On July 12, 2022, the Equal Employment Opportunity Commission (EEOC) made updates to its COVID-19 FAQs. They also issued updated guidance regarding permissible testing, workplace screening, and return to work policies for employers.
Mandatory Viral Testing
Previously the EEOC was of the position that, due to the nature of the pandemic, workplace COVID-19 testing was considered a permitted “medical examination” under the Americans with Disabilities Act (ADA). Now, the EEOC no longer recognizes this presumption.
According to the July 12 update, employers may only continue workplace COVID-19 testing as a mandatory screening measure if the employer can show that doing so is a “business necessity” related to the job. What qualifies as a “business necessity” is defined by the fluctuating guidelines of the Centers for Disease Control and Prevention (CDC), the Food and Drug Administration (FDA), and state public health agencies. When making such a determination employers should consider:
- The level of transmission and the number of vaccinated employees
- The likelihood of transmission between variants.
- The severity of the variant.
- The accuracy of different COVID-19 testing kits.
- The type of employee contact needed for the job performance.
- The potential hazards of infected employees entering the workplace.
Furthermore, the EEOC now prohibits employers from requiring employees to have anti-body testing performed before returning to work. This is because antibody testing does not clearly differentiate whether an employee is currently infected or is immune to infection.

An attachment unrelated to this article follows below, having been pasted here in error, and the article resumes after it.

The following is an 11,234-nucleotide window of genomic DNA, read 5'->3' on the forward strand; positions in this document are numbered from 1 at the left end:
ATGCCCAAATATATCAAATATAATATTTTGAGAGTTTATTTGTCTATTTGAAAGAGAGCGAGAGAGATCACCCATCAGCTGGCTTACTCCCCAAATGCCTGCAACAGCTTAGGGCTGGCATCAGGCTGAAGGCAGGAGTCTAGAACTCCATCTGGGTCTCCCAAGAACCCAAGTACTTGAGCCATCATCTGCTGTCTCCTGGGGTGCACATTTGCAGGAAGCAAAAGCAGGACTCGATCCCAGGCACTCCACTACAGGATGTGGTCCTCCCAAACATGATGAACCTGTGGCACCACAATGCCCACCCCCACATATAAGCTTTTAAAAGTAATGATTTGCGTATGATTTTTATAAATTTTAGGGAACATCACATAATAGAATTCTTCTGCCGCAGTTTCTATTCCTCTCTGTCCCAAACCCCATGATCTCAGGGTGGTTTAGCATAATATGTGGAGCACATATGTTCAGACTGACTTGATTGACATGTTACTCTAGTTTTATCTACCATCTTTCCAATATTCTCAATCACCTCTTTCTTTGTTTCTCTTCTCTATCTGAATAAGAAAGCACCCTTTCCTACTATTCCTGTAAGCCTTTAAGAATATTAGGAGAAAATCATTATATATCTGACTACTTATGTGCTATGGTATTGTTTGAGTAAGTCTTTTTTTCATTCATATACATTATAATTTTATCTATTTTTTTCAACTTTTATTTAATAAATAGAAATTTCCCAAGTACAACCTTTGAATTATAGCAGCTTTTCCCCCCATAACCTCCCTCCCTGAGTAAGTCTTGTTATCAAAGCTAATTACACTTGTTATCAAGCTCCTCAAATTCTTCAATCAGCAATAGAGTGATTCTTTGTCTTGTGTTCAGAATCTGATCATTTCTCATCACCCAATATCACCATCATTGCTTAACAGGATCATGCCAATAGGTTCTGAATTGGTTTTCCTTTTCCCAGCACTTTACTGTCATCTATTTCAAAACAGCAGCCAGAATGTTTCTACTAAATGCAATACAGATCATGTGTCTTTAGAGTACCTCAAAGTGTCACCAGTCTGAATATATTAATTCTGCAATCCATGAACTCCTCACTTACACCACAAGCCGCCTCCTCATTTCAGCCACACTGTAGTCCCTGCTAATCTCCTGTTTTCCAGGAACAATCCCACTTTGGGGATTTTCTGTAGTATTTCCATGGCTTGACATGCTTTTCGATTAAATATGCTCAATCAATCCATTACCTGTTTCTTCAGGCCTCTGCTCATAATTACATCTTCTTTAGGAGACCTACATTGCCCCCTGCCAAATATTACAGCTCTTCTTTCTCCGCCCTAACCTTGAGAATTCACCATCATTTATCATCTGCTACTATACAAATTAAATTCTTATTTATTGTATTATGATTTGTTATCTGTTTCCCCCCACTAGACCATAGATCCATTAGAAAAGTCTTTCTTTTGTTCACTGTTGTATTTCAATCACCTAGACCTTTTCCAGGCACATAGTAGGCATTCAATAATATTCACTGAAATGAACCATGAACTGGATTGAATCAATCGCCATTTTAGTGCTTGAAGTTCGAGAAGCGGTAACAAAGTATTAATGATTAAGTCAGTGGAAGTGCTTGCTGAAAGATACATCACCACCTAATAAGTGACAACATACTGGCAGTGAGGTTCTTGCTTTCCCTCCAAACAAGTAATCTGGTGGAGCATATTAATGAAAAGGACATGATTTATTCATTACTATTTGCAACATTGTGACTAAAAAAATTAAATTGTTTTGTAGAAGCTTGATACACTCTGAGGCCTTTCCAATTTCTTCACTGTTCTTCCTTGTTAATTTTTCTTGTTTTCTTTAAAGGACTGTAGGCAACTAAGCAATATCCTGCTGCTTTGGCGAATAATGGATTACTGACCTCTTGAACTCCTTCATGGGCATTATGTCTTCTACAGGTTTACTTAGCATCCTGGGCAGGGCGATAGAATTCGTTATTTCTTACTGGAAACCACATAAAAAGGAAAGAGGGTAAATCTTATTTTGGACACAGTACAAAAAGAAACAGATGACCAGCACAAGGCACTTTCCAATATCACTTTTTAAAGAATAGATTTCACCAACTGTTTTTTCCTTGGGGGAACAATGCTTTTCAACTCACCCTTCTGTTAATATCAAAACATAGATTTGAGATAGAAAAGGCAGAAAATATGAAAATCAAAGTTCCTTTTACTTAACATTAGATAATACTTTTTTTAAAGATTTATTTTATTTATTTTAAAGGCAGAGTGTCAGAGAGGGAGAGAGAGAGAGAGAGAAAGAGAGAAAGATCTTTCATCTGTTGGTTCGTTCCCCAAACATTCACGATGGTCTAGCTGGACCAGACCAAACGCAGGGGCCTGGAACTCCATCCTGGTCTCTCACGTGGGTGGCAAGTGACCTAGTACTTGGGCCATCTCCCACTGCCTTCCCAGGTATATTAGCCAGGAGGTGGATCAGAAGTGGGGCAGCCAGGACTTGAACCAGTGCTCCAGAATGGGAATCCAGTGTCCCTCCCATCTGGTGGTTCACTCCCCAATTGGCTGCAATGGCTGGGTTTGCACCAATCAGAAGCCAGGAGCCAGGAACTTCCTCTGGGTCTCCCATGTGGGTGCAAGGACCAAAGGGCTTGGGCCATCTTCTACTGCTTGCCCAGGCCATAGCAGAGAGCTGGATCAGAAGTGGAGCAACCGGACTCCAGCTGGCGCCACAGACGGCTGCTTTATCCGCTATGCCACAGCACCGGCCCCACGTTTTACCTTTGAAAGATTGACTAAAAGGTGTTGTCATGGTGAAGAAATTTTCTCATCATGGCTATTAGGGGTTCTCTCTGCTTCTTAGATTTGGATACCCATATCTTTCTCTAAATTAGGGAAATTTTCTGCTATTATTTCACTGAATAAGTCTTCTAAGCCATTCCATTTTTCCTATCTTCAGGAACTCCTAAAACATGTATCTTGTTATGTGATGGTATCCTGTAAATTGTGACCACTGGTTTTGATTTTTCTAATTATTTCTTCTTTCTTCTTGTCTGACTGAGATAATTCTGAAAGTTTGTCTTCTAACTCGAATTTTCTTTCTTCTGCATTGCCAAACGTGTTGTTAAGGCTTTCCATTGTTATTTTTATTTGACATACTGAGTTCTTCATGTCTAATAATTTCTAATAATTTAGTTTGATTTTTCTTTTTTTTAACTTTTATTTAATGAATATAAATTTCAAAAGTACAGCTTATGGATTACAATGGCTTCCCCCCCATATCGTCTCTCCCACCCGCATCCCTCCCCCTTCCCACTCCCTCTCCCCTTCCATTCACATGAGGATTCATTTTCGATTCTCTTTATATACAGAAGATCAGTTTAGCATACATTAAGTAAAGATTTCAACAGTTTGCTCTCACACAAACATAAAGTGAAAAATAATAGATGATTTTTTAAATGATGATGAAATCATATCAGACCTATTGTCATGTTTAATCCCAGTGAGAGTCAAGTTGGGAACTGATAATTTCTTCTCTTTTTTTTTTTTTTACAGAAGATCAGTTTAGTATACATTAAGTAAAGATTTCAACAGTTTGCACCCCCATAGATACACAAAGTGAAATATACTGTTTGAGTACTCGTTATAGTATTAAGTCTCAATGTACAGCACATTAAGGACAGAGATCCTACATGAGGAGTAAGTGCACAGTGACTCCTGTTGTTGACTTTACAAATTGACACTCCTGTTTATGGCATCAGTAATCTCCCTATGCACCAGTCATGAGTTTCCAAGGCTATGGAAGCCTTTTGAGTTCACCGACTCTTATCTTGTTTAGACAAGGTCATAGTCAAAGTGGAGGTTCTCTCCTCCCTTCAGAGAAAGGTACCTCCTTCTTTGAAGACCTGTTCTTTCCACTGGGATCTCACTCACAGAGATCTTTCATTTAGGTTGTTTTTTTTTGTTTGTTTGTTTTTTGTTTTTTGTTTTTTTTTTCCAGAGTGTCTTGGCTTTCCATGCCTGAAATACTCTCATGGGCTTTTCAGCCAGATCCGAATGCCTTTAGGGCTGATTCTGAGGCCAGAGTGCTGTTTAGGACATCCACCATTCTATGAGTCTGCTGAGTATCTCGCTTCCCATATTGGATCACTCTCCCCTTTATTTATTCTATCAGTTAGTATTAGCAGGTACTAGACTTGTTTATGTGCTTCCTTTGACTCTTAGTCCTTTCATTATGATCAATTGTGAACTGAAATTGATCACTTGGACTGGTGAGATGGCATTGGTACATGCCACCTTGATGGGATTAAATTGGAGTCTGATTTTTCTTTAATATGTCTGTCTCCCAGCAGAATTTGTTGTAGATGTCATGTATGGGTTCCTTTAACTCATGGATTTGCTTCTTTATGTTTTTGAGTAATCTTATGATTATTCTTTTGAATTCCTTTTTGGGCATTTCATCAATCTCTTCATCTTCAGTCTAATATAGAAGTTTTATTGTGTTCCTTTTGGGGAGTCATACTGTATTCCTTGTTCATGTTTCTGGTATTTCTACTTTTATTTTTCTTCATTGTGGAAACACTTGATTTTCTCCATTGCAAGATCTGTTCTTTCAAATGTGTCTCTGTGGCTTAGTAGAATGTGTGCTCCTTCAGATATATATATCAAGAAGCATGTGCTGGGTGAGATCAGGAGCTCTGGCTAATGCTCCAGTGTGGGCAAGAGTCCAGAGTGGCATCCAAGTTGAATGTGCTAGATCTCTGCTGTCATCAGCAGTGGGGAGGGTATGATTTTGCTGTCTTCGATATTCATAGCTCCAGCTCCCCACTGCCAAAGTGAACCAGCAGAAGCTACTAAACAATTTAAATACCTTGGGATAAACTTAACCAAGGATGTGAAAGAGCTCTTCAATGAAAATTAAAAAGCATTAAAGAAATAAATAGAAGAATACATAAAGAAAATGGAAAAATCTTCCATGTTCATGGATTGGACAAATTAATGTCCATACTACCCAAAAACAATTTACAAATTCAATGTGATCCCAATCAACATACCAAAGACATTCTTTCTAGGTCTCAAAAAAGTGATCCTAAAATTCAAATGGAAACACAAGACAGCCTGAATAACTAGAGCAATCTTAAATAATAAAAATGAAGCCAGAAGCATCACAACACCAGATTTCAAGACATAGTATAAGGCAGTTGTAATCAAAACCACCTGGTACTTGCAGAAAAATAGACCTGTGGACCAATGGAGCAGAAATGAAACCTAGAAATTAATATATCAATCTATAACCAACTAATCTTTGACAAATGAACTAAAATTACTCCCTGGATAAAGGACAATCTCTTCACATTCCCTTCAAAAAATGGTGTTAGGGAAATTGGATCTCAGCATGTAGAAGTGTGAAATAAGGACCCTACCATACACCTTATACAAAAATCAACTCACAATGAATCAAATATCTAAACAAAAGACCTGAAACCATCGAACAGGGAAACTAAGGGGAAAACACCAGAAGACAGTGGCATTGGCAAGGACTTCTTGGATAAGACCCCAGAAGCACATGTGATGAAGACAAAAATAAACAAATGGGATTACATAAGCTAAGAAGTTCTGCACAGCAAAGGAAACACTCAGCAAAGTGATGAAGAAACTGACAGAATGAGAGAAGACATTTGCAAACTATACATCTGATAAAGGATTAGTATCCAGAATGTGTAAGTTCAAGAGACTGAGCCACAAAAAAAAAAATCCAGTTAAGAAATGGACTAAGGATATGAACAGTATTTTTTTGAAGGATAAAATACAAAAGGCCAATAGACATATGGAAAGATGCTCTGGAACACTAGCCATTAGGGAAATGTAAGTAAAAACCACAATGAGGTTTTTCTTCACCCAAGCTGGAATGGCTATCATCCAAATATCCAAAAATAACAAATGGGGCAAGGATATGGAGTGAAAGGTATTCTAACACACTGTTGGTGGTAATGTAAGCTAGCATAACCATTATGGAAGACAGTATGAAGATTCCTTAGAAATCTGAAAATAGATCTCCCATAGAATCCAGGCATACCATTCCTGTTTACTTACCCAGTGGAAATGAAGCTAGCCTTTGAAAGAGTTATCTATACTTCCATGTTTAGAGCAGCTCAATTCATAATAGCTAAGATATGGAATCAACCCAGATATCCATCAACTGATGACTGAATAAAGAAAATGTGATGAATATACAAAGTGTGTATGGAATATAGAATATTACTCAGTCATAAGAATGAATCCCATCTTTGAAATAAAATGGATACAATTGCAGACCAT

Employers are only advised to use COVID-19 testing in the post-offer screening process if the employer does so for all new employees in similar positions. Under this new rule, an employer may only withdraw a job offer if (a) the position requires an immediate start; (b) the CDC recommends the person should not be near others; and (c) the job requires employees to be in close contact. Employers must explore reasonable alternatives, like adjusting start dates or remote work, to accommodate an infected employee before rescinding a job offer.
Return to Work Policies
COVID-19 is not always considered a disability under the ADA. In instances where an employee’s COVID-19 status escalates to the level of personal disability, employers may require an employee to provide a doctor’s note approving their safe return to work. As always, the EEOC encourages employers to keep up with CDC guidance when establishing workplace COVID-19 policies. The EEOC’s revised guidance must still be implemented equitably and does not excuse employer conduct that is unlawfully discriminatory.
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